May 7, 2016

101 Reel-to-Reel Tapes 117: Tchaikovsky ~ 1812 Overture

reel-to-reel tape cover
photo by Styrous®

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I started the Vinyl LP series because I have a collection of over 20,000 vinyl record albums I am selling; each blog entry is about an album from my collection. The 101 Reel-to-Reel Tapes series is an extension of that collection. Inquire for information here.   

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Pyotr Ilyich Tchaikovsky, aka Peter Ilyich Tchaikovsky, was born on this day, May 7, 1840, in Vyatka Governorate (present-day Udmurtia) in the Russian Empire, into a family with a long line of military service.     


the 1812 Overture

The Tchaikovsky 1812 Overture, written in 1880, was my first experience in classical music. The first version of the Overture I purchased was the 1953 Arthur Fiedler (more on him in a future article) vinyl LP monophonic recording.      


vinyl LP mono recording cover
photo by Styrous®



This reel-to-reel tape recording by Antal Doráti was purchased later in 1959. In the US, stereo magnetic tape recording was demonstrated on standard 1/4-inch tape for the first time in 1952, using two sets of recording and playback heads, upside-down and offset from one another. I remember being in awe at the lack of pops, snaps and crackles and did not mind the faint tape hiss.  

It wasn't until November of 1957, when the Audio Fidelity Records label released the first mass-produced stereophonic disc, that the only stereo recordings were on reel-to-reel audio tape.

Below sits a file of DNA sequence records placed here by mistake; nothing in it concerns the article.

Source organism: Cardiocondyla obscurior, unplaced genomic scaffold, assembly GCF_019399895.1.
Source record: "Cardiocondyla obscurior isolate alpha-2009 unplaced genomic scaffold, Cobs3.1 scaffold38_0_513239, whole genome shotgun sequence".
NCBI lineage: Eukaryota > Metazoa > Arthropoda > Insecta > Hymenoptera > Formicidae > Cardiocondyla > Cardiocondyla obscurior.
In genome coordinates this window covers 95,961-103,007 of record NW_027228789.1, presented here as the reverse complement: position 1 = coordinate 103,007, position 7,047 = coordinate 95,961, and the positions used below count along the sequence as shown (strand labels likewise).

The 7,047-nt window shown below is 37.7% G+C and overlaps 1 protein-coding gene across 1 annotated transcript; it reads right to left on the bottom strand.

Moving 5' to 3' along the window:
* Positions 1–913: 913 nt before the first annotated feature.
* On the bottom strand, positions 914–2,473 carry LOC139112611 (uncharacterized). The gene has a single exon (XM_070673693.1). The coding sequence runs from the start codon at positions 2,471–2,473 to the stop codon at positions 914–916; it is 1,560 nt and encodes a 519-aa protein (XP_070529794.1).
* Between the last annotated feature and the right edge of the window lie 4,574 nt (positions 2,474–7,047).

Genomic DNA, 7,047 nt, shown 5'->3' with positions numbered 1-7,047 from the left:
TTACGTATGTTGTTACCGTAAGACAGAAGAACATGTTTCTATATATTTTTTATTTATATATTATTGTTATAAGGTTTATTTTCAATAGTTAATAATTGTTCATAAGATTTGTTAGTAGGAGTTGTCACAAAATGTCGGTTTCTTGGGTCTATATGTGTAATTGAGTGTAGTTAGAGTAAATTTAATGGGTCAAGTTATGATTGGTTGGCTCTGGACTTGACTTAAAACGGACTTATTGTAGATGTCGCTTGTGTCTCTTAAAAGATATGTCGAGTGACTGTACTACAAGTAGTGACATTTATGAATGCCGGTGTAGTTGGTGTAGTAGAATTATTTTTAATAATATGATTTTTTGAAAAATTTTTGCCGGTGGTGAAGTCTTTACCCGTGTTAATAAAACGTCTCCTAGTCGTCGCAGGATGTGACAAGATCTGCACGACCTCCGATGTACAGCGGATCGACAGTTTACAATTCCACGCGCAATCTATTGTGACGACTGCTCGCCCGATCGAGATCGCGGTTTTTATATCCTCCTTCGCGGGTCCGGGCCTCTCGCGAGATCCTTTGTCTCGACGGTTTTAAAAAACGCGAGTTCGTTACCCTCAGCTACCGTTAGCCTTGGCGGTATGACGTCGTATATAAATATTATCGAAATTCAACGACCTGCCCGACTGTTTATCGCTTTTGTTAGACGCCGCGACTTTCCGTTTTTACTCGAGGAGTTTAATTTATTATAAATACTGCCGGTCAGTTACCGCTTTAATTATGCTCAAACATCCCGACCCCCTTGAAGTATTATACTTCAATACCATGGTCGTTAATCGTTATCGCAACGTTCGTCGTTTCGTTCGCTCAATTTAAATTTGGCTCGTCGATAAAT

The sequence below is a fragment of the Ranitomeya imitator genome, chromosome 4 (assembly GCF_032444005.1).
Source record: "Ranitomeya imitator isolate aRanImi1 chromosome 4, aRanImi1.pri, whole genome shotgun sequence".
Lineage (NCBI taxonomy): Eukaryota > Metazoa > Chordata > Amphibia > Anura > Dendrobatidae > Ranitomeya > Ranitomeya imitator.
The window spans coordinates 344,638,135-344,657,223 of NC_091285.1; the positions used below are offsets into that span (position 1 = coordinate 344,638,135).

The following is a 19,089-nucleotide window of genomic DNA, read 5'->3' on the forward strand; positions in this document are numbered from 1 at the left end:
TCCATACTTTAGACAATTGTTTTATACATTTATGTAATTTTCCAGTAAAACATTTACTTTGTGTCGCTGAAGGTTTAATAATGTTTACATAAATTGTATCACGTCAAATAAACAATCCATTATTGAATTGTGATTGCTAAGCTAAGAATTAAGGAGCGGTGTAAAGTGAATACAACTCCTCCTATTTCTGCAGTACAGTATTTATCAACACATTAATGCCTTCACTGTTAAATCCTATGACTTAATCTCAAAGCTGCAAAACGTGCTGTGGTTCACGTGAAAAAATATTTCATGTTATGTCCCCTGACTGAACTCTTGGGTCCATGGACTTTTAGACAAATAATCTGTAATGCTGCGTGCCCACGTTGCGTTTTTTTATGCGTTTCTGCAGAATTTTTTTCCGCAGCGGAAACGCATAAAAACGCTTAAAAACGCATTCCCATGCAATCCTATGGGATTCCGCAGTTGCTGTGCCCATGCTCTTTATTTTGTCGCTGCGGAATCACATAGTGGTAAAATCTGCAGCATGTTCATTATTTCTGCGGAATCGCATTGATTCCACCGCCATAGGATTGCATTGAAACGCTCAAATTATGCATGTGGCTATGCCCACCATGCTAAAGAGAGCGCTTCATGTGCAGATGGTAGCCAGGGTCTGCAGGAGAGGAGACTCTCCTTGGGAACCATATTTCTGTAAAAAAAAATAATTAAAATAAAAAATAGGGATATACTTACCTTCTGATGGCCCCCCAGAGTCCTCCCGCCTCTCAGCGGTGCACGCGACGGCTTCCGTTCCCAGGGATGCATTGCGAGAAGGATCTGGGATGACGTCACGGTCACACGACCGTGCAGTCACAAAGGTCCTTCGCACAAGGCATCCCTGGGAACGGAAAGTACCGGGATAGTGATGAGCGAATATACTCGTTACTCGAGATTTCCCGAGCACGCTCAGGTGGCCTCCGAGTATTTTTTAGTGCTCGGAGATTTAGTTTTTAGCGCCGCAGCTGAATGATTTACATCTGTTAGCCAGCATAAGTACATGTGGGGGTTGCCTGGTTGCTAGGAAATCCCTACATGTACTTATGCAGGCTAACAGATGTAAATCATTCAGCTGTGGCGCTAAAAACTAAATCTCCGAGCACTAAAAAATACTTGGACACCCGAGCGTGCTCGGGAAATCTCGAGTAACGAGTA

reel-to-reel tape back cover
photo by Styrous®


Dorati was the first conductor to make a recording of Tchaikovsky's "1812" Overture (featuring the Minneapolis Symphony Orchestra) with real cannons, brass band, and church bells, first in mono in 1954 and then in stereo in 1958. I remember I was 19, studying music in college when I discovered this recording. The fact that it utilized a REAL cannon, bronze bells and chimes was more than this 19-year-old boy could resist! The incredibly rousing finale is a sonic spectacle! WOW!    


 bronze cannon, Douay, France
reel-to-reel tape cover detail
detail photo by Styrous®




The 1812 festival overture in E major, Op. 49, popularly known as the 1812 Overture, is an overture written in 1880 to commemorate Russia's defence of its motherland against Napoleon's invading Grande Armée in 1812.  The opening is based on the first mode of the Kievan chant.
  

 scene depicting the French retreat from Russia in 1812, 
painting by Illarion Pryanishnikov (1874)




The overture debuted in Moscow on 20 August 1882, conducted by Ippolit Al'tani under a tent near the then unfinished Cathedral of Christ the Saviour, which also memorialized the 1812 defense of Russia. The overture was conducted by Tchaikovsky himself in 1891 at the dedication of Carnegie Hall. The overture is best known for its climactic volley of cannon fire, ringing chimes, and brass fanfare finale. It has also become a common accompaniment to fireworks displays. The 1812 Overture became Tchaikovsky's most popular work.






reel-to-reel tape box spine
photos by Styrous®